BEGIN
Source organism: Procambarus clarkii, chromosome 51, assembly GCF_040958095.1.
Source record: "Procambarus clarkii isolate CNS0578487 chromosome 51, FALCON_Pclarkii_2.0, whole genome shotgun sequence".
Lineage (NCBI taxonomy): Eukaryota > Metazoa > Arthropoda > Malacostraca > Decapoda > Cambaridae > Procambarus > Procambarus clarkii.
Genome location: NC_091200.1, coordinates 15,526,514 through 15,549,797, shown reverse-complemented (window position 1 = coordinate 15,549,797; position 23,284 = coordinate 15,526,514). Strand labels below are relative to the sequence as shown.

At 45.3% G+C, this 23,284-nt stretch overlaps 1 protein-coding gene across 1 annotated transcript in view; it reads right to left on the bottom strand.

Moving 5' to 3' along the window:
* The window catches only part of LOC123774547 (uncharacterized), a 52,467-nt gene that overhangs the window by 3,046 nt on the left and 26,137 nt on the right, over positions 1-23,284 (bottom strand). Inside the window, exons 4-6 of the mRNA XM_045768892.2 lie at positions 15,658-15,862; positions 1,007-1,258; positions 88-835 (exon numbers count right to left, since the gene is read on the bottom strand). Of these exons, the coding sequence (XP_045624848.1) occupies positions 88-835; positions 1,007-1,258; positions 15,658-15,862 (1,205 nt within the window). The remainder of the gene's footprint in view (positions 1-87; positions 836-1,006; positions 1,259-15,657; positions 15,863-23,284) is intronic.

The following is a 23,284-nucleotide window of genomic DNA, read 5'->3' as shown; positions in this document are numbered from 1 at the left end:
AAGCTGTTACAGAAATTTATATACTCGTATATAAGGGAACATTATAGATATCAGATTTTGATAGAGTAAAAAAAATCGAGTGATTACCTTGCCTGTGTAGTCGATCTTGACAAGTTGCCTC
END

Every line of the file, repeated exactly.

Source organism: Procambarus clarkii, chromosome 51, assembly GCF_040958095.1.
Source record: "Procambarus clarkii isolate CNS0578487 chromosome 51, FALCON_Pclarkii_2.0, whole genome shotgun sequence".
Lineage (NCBI taxonomy): Eukaryota > Metazoa > Arthropoda > Malacostraca > Decapoda > Cambaridae > Procambarus > Procambarus clarkii.
Genome location: NC_091200.1, coordinates 15,526,514 through 15,549,797, shown reverse-complemented (window position 1 = coordinate 15,549,797; position 23,284 = coordinate 15,526,514). Strand labels below are relative to the sequence as shown.

At 45.3% G+C, this 23,284-nt stretch overlaps 1 protein-coding gene across 1 annotated transcript in view; it reads right to left on the bottom strand.

Moving 5' to 3' along the window:
* The window catches only part of LOC123774547 (uncharacterized), a 52,467-nt gene that overhangs the window by 3,046 nt on the left and 26,137 nt on the right, over positions 1-23,284 (bottom strand). Inside the window, exons 4-6 of the mRNA XM_045768892.2 lie at positions 15,658-15,862; positions 1,007-1,258; positions 88-835 (exon numbers count right to left, since the gene is read on the bottom strand). Of these exons, the coding sequence (XP_045624848.1) occupies positions 88-835; positions 1,007-1,258; positions 15,658-15,862 (1,205 nt within the window). The remainder of the gene's footprint in view (positions 1-87; positions 836-1,006; positions 1,259-15,657; positions 15,863-23,284) is intronic.

The following is a 23,284-nucleotide window of genomic DNA, read 5'->3' as shown; positions in this document are numbered from 1 at the left end:
AAGCTGTTACAGAAATTTATATACTCGTATATAAGGGAACATTATAGATATCAGATTTTGATAGAGTAAAAAAAATCGAGTGATTACCTTGCCTGTGTAGTCGATCTTGACAAGTTGCCTC